Bathing beauties along Los Angeles County beaches no longer have to worry about screaming “My nose!” and living through their own Marsha Brady football incident. Or, if they do, at least the person behind the accident might have to pay for it.
On Feb. 7, the Los Angeles County Board of Supervisors passed an amended ordinance that expands several beach rules, including a section on ball-playing restrictions. Specifically, “it is unlawful for any person to cast, toss, throw, kick, or roll any ball, tube, or any light object other than a beach ball or beach volleyball upon or over any beach” from Memorial Day to Labor Day.
That’s right—tossing a football or Frisbee on any L.A. County beach is now illegal, and getting caught doing so is punishable with a fine of up to $1,000.
The purpose behind this ruling is to control activities that could disrupt or injure the beach-going public.
OK, I get it. It’s L.A. Nose jobs need protection.
Seriously, though, I understand the reasoning behind the new rule, even though I don’t like it. I’m generally not a fan of legislation which restricts activities that are mostly harmless—ask me one day about New York City’s ridiculous cabaret law. Plus, accidents happen. Sometimes life is fraught with little dangers.
Still, some parents might welcome the rule, especially if they have young children who could be injured if hit by an errant hard ball. And we all know how expensive any type of medical emergency can be these days.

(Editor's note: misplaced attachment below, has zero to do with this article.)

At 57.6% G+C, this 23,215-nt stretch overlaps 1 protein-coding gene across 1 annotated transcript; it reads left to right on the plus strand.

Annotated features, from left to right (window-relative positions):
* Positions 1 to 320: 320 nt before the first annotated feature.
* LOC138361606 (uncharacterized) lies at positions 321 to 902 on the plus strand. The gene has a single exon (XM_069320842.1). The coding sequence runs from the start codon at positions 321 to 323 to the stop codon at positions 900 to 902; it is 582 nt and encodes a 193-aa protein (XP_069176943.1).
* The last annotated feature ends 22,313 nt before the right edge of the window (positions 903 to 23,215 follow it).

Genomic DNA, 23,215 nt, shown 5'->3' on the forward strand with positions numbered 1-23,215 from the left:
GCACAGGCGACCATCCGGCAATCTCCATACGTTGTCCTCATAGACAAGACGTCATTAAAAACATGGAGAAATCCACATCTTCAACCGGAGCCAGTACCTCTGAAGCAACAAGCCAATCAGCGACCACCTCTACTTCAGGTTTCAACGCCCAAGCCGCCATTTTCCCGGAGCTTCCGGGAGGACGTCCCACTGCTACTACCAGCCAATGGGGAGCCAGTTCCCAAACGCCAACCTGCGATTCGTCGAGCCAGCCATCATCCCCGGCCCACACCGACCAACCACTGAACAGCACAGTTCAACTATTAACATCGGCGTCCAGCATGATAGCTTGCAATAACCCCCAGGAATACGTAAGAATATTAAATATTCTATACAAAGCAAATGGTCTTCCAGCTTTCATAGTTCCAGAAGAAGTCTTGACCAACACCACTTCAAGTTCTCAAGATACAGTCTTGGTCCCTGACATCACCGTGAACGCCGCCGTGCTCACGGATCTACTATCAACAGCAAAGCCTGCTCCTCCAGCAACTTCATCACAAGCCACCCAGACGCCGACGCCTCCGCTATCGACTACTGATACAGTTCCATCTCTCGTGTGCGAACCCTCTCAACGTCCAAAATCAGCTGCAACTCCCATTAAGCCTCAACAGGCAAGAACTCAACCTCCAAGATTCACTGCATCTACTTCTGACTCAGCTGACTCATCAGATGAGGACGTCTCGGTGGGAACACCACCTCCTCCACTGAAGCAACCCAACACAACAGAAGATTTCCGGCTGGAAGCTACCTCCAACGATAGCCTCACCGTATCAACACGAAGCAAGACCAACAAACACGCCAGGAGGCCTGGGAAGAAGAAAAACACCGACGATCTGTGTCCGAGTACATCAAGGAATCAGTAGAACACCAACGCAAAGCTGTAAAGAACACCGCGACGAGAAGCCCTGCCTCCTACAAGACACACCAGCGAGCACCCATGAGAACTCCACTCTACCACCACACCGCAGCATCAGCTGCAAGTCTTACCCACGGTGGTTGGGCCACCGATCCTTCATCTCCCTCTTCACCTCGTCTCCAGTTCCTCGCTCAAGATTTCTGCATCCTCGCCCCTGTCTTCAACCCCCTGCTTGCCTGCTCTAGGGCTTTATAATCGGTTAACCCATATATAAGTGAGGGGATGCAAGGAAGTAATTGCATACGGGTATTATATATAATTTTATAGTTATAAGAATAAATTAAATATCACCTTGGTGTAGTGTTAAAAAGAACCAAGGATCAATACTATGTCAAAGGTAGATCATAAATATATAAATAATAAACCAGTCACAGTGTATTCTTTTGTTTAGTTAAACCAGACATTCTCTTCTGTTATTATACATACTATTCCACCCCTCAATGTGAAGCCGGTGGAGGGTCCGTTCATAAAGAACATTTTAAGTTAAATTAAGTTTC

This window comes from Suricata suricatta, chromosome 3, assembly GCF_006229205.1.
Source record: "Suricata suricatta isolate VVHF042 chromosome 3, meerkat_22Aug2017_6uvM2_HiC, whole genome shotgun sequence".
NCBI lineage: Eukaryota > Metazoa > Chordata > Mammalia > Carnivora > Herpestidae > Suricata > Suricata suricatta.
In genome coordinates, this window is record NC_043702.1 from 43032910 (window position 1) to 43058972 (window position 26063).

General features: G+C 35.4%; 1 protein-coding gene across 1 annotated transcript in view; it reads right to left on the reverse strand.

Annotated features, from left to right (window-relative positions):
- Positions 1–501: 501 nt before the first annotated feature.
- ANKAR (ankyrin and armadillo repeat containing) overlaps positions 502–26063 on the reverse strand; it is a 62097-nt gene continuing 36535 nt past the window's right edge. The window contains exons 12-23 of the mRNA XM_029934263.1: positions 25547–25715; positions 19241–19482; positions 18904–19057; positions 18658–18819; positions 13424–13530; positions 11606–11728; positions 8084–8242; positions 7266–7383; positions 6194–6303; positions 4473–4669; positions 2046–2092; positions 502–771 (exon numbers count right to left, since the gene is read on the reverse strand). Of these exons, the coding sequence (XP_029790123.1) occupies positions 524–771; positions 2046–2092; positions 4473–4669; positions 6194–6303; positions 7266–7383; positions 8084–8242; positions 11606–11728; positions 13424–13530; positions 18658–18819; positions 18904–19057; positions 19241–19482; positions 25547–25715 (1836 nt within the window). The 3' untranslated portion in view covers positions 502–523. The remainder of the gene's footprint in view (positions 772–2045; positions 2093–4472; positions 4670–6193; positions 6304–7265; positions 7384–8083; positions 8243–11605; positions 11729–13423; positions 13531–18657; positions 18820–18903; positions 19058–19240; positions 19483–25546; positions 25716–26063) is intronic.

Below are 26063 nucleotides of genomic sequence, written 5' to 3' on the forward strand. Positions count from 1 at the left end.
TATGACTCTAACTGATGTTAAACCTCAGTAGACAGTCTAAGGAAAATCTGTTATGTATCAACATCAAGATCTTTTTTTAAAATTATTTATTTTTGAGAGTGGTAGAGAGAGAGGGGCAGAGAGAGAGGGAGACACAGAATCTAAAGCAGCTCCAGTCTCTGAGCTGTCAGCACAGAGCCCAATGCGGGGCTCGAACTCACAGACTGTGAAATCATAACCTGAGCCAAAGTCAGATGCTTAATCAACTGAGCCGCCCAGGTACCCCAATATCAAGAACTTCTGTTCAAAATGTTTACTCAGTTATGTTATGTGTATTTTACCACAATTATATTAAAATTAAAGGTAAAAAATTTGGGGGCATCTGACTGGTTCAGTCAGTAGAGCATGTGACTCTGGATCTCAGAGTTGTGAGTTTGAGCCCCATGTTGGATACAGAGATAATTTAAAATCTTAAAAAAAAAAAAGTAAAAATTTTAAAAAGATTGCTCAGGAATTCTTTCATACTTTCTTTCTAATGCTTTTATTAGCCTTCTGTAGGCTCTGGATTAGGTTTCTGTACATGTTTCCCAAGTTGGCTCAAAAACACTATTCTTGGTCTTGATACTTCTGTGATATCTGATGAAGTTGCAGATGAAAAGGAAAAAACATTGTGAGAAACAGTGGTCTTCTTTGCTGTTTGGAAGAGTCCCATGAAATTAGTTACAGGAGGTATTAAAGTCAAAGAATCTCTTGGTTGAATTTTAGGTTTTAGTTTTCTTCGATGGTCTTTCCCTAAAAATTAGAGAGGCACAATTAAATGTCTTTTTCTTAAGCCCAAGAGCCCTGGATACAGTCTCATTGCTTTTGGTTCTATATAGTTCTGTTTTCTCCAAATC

So, family travelers, beach sports enthusiasts and basically anyone who enjoys a fun day at the beach needs to be extra cautious when playing in L.A. County. The ruling impacts beaches from Nicholas Canyon down to White Point/Royal Palms and includes the popular Zuma, Malibu/Surfrider, Venice, Manhattan, Hermosa and Redondo beaches.
There are, however, a few exceptions to the new restrictions:
The rule will be relaxed the rest of the year, between the holidays from September through May. Also, objects other than beach balls and beach volleyballs will be allowed when in areas designated for their use, when a person first obtains a permit or when a person obtains previous authorization from the fire chief or lifeguard. And water-polo balls are OK when used in or over the Pacific Ocean.
One more thing: The ordinance now also prohibits digging holes in the sand deeper than 18 inches, except for film and TV production services with a permit.
What’s next? Time limits on sun exposure?
For more details, read this CBS Los Angeles article, which provides a link to a PDF of the new ruling.